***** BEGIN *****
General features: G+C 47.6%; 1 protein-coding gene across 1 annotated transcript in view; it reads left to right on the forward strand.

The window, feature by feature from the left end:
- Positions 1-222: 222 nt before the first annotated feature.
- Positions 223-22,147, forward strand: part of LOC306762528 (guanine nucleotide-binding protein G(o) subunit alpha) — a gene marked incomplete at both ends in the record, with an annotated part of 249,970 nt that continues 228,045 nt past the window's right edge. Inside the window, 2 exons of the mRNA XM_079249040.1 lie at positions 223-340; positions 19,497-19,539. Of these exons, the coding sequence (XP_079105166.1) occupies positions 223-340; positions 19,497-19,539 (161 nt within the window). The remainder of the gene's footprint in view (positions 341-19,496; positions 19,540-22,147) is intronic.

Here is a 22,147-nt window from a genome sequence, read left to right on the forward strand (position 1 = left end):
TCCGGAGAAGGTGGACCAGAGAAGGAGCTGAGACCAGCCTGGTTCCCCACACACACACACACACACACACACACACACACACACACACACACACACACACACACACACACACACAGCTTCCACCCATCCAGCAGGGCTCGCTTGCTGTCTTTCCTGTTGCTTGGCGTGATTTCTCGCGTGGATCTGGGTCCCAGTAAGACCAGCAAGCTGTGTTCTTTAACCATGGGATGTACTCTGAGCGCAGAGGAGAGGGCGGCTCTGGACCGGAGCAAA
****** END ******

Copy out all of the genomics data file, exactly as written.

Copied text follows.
General features: G+C 47.6%; 1 protein-coding gene across 1 annotated transcript in view; it reads left to right on the forward strand.

The window, feature by feature from the left end:
- Positions 1-222: 222 nt before the first annotated feature.
- Positions 223-22,147, forward strand: part of LOC306762528 (guanine nucleotide-binding protein G(o) subunit alpha) — a gene marked incomplete at both ends in the record, with an annotated part of 249,970 nt that continues 228,045 nt past the window's right edge. Inside the window, 2 exons of the mRNA XM_079249040.1 lie at positions 223-340; positions 19,497-19,539. Of these exons, the coding sequence (XP_079105166.1) occupies positions 223-340; positions 19,497-19,539 (161 nt within the window). The remainder of the gene's footprint in view (positions 341-19,496; positions 19,540-22,147) is intronic.

Here is a 22,147-nt window from a genome sequence, read left to right on the forward strand (position 1 = left end):
TCCGGAGAAGGTGGACCAGAGAAGGAGCTGAGACCAGCCTGGTTCCCCACACACACACACACACACACACACACACACACACACACACACACACACACACACACACACACACACAGCTTCCACCCATCCAGCAGGGCTCGCTTGCTGTCTTTCCTGTTGCTTGGCGTGATTTCTCGCGTGGATCTGGGTCCCAGTAAGACCAGCAAGCTGTGTTCTTTAACCATGGGATGTACTCTGAGCGCAGAGGAGAGGGCGGCTCTGGACCGGAGCAAA